Open Access
Issue
Int. J. Metrol. Qual. Eng.
Volume 8, 2017
Article Number 6
Number of page(s) 8
DOI https://doi.org/10.1051/ijmqe/2017001
Published online 21 February 2017

© O.V. Bisikalo and O.M. Vasilevskyi, published by EDP Sciences, 2017

Licence Creative Commons
This is an Open Access article distributed under the terms of the Creative Commons Attribution License (http://creativecommons.org/licenses/by/4.0), which permits unrestricted use, distribution, and reproduction in any medium, provided the original work is properly cited.

1 Introduction

The complexity of the tasks of semantic analysis of text information is considered to be one of the main barriers to building artificial intelligence in general, and to resolving with appropriate levels of quality a considerable range of problems relating to computer linguistics in particular. Ontogeny is intrinsic to how a person learns and acquires new knowledge all their life, therefore each natural intelligence is a unique and dynamic phenomenon capable of improving and embodying a good understanding of their own kind. Therefore, construction of linguistic knowledge bases should be based on such principles, and the problems in obtaining new formal methods of semantic analysis of natural language constructions, based upon knowledge bases, are quintessential. Formal approaches to the study of artificial cognitive systems need to be determined. Such systems should be able to simulate human activity in the processes of understanding, refining meaning, and the effective use of input text information.

In [1,2], it was proposed and justified that the introduction of a measurement unit of imaginative sense 1 with syntactic associative weighting (SAW) to solve problems of computer linguistics related to the creative thinking of humans. But in the process of such modelling is necessary to take into account the dynamic nature and subjective cognitive ontogenesis, including speech activity. Formally, this can be done in various ways, one of which is to assess the uncertainty of the measurement result of the sense of separate natural language constructions (NLC), the texts, and artificial cognitive systems (ACS) in general, at a given time. It is known [3] that the uncertainty of measurement is a parameter associated with measurement results, characterized by the dispersion of values that can be quite reasonably attributed to the measured value. But it is important that the value that is directly used to express uncertainty should be internally consistent, directly derived from that components that comprise it, and should not be dependent on the grouping of these components and their subdivision into sub-components [4]. In source references known to us, which consider standard uncertainty of measurement types A and B, the concept of uncertainty was not applied as well as the basic requirements needed to solve problems of semantic text analysis.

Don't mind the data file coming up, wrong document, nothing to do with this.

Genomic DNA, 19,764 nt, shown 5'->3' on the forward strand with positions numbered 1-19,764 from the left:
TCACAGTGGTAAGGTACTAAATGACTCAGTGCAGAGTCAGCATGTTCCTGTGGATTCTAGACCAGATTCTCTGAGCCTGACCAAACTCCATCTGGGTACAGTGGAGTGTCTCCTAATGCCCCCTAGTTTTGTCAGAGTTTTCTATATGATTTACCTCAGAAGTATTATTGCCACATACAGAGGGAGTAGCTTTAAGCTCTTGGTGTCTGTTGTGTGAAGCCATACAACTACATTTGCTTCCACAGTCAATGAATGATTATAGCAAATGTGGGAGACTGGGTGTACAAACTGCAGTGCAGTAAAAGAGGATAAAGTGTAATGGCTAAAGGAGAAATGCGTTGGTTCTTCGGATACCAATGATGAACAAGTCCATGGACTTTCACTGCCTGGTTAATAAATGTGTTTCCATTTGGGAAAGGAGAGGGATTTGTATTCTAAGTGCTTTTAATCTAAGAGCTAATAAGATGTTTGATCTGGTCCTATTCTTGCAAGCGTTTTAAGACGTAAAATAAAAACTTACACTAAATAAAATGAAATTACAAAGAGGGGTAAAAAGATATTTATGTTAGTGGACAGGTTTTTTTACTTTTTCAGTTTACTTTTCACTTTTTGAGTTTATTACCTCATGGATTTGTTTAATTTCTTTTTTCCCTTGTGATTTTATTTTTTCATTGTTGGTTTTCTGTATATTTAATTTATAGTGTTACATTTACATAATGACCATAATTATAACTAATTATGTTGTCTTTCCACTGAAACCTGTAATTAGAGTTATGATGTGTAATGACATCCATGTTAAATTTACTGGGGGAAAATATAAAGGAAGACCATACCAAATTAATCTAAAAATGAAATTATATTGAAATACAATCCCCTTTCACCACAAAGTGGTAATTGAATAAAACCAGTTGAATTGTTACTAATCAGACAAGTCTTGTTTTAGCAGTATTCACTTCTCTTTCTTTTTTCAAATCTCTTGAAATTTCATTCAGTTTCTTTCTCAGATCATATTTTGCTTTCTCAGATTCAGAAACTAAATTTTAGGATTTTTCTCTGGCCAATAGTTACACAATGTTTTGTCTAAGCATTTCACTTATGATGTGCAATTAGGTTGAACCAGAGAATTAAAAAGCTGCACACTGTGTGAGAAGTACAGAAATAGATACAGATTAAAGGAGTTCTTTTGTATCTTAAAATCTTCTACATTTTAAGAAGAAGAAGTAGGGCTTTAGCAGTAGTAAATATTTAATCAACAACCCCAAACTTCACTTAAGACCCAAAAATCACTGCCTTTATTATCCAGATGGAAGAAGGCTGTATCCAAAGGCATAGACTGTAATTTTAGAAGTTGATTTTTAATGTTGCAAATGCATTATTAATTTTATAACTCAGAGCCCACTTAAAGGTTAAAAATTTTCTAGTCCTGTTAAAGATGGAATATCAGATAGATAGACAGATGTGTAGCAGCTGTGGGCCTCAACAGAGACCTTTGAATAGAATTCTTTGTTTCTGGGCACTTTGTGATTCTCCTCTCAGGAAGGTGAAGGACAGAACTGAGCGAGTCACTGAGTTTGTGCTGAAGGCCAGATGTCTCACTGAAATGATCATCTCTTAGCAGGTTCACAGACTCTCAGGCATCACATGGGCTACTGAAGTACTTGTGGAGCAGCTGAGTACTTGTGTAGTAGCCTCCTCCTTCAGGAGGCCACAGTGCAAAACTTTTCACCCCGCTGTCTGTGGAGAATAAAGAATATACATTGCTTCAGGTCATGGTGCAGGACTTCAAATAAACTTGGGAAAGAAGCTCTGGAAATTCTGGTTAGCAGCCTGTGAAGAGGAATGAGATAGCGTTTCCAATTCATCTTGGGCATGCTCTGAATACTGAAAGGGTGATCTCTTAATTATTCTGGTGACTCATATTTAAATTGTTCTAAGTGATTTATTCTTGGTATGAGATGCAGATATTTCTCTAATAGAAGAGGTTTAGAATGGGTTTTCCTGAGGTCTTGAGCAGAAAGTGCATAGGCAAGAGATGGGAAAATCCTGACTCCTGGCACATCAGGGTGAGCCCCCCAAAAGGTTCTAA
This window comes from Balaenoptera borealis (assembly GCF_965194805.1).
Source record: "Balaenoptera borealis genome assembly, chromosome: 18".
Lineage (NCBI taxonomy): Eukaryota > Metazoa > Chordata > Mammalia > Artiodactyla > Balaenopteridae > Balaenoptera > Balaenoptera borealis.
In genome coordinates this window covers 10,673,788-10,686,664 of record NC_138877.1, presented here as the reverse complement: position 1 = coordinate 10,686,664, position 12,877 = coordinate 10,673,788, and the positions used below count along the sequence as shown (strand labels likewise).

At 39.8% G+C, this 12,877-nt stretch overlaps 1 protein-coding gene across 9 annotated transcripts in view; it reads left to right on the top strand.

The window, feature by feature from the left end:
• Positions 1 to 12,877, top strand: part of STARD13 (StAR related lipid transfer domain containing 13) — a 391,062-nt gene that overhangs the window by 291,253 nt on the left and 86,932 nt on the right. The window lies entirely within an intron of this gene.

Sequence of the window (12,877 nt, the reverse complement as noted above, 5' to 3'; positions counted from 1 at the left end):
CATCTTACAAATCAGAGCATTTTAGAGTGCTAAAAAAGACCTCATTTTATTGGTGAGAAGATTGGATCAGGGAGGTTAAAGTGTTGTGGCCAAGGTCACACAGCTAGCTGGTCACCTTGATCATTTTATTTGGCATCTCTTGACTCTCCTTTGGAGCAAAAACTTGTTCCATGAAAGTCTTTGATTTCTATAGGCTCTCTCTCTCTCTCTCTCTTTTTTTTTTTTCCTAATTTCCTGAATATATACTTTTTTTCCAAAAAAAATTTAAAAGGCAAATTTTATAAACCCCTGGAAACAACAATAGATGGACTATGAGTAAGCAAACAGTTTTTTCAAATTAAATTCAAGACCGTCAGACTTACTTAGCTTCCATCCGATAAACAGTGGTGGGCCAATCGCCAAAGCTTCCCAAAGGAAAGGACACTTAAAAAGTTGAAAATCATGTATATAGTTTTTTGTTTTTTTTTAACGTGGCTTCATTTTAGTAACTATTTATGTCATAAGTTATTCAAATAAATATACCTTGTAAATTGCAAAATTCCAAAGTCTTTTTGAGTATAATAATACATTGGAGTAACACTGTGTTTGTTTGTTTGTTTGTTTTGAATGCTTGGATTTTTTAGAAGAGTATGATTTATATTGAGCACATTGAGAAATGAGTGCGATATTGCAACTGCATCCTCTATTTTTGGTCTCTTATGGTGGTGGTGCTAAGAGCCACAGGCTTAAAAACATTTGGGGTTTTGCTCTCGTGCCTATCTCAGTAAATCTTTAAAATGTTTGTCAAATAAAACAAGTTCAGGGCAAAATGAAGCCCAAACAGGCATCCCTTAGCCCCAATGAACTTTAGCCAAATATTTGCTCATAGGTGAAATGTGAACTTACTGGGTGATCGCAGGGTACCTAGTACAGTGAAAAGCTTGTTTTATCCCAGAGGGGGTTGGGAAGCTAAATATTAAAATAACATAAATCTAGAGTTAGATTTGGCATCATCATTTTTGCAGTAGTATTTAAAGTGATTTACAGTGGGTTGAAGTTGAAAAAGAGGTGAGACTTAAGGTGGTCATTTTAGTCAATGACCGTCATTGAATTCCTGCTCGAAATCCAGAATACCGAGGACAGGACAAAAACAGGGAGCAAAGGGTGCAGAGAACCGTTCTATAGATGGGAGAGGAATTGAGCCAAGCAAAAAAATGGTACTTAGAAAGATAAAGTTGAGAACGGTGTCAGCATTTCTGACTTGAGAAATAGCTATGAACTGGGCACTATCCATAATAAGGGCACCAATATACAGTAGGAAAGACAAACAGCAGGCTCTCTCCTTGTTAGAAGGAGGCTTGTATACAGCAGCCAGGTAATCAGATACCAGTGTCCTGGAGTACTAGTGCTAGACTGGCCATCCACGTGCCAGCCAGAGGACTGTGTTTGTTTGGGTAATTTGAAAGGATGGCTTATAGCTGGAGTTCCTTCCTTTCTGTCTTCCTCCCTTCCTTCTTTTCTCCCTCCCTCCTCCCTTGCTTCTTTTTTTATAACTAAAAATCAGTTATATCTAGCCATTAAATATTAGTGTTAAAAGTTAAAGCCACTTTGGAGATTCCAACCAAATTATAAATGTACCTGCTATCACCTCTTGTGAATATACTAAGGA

The subject chosen to be studied is the process of building knowledge bases for linguistic cognitive systems, with the focus of the research on assessment of the uncertainty of sense of NLC formal characteristics. The purpose is to obtain values of measurement uncertainty of the sense of NLCs, as components of an ACS. To achieve this goal it is necessary to formally define the concept of an ACS, justify the method used to measure NLC sense based on fuzzy relationships, and obtain and interpret formal assessment of the uncertainty of the measurement results of the sense of the NLC.

2 Formulation of the problem